The "legalisation" of cannabis

Cannabis is due to be downgraded from a category B to a category C drug at the end of the month, meaning that anyone caught possessing it will not usually be arrested, despite the fact that it will still be illigal [story].

I was just listening to a report on BBC Radio 4's Broadcasting House in which they visited a community centre in Brixton, London, where it is rare for any of the children that attend to not be permenantly stoned. In their defense, the children claim that it allieviates the pressures and stresses of life, which in that area are intense. Hhmm, sounds a bit daft if you ask me, a bit like taking anti-depressants on a long-term basis, i.e. ignoring the causes and addressing the symptoms instead. Still, they're only young; they've got plenty of time to regret it yet.

Not being a regular cannabis user I don't really have any axe to grind on the subject. I think of it as similar to alcohol in a way, except I tend to feel more depressed the day following a joint. You know, I was just trying to think when the last time I bought some was... and I can't even remember. Oh, I know, it must have been Switzerland, yes, that was it. The nightmareish winter of 2000/summer of 2001. In fact, I remember, just after I broke my collarbone in that skiing accident I had to say to my employer, "Andreas, look, if I stay here in the hotel whilst waiting for my bone to heal I'm never going to be able to work again, because all I can do to get through the tedious hours is smoke all the weed that grows around here... it's going to completely fry my brain if I carry on like this...". That's why he agreed to let me go, and that's why I was able to take a month's holiday interrailing around Europe.

Anyway, back to the community centre in Brixton. The reporter asks some of the children what they think about the possible harmful effects of cannabis, citing scientific evidence that shows that over-indulgence in the drug can lead to schizophrenia and other psychological problems. I particularly liked the answer given by this child:

 

reporter:

A lot of doctors say that it makes you go stark raving mad later on in life, what do you think about that?

child:
I think doze are the doctors that are smokin da wrong kinda weed.

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Saturday 24th January 2004 14:17GMT - In my home, Bristol, England

Lost in Translation

I'm starting to look like a hredgehod hedgehog again. My hair is a-growing, but that's not what I want to talk about today.

Here's another photo of my fingers for you. This one was taken through a sheet of 5mm-thick ice. I like the texture.

 

 

On Thursday J and I went to see Lost In Translation. It's not on general release in the UK, although quite a few cinemas are showing it - and all of those are absolutely packed out. We ended up having to sit in the 2nd row from the front, you know, with our heads tipped right back to take in the giant figures before us!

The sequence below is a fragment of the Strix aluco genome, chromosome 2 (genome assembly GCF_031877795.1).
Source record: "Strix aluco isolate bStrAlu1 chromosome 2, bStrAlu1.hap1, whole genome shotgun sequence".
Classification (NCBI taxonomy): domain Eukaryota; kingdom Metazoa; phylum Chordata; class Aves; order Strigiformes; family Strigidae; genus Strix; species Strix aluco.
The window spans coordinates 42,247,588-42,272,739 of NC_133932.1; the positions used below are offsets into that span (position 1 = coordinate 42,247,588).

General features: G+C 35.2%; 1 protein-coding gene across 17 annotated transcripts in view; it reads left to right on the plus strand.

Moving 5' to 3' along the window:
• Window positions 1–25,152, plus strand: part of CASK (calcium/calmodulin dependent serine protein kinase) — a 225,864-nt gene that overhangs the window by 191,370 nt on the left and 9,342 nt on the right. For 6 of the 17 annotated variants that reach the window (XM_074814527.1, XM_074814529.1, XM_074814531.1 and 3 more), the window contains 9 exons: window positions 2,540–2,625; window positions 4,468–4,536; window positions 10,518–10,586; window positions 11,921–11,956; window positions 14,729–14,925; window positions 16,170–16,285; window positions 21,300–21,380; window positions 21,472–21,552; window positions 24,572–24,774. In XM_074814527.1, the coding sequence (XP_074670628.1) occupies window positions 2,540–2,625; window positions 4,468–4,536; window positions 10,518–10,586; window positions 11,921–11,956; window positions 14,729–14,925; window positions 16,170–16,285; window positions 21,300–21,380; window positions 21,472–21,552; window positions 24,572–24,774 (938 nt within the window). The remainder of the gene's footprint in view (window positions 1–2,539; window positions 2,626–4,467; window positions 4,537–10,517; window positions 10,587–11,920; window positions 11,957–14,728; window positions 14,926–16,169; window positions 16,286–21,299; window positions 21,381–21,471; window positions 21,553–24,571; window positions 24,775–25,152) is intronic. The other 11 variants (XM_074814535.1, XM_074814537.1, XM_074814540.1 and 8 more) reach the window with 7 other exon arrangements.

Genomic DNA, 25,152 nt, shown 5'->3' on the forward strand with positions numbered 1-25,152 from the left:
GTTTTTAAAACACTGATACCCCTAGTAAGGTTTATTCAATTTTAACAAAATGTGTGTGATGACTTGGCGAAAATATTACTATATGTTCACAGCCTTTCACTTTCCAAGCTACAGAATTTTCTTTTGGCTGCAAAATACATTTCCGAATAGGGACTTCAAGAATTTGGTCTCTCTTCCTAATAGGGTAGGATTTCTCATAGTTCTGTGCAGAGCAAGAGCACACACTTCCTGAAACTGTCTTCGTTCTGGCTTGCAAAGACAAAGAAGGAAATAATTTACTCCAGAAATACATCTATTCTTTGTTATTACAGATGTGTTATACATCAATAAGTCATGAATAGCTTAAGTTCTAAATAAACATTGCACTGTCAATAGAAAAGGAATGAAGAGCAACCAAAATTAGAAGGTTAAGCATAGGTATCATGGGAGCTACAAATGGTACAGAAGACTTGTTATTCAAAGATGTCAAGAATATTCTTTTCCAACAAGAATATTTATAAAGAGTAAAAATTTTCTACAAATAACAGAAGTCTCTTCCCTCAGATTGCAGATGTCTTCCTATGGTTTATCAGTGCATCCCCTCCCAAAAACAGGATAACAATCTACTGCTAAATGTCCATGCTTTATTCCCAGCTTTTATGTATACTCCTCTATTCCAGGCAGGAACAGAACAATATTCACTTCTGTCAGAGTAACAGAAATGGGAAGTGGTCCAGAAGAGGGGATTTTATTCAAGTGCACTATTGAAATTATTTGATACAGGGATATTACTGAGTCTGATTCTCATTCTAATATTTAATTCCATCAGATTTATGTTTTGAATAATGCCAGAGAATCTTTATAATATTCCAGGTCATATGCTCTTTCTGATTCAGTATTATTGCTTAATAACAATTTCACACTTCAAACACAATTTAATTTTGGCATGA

Bob Harris (Bill Murray) and Charlotte (Scarlett Johansson) are two Americans in Tokyo. Bob is a movie star in town to shoot a whiskey commercial, while Charlotte is a young woman tagging along with her workaholic photographer husband (Giovanni Ribisi). Unable to sleep, Bob and Charlotte cross paths one night in the luxury hotel bar. This chance meeting soon becomes a surprising friendship. Charlotte and Bob venture through Tokyo, having often hilarious encounters with its citizens, and ultimately discover a new belief in life's possibilities.

Shot entirely on location in Japan, Sofia Coppola's Lost in Translation is a valentine to the nature of close friendships and to the city of Tokyo. Ms. Coppola's film, from her original screenplay, contemplates the unexpected connections we make that might not last - yet stay with us forever.

I haven't really got over the film yet. No, it's not really exciting. No, it's not got an incredible storyline. No, it doesn't make you laugh out loud all the way through - but it's one of the best films I've seen in ages. In fact I'd put it in my top 5 films of all time. Of course my Japanese connections played a large part in determining my emotional response to the film. Scenes of streets that I have walked down on many occasions, shots of stepping stones that I've hopped across, a branch of Starbucks that I used to sit in to write my diary... Much of the film was made in Nishi-Shinjuku, the neighbourhood in which I worked, not 9 minutes by subway from where I used to live.

There was a time last summer, when considering whether or not to enter university, that I felt a great deal of concern that my love for Japan was more a love for my girlfriend, and that if I was to return there following our breakup I would not have the same interest as I had once had. After all, I've only ever spent two weeks there without her.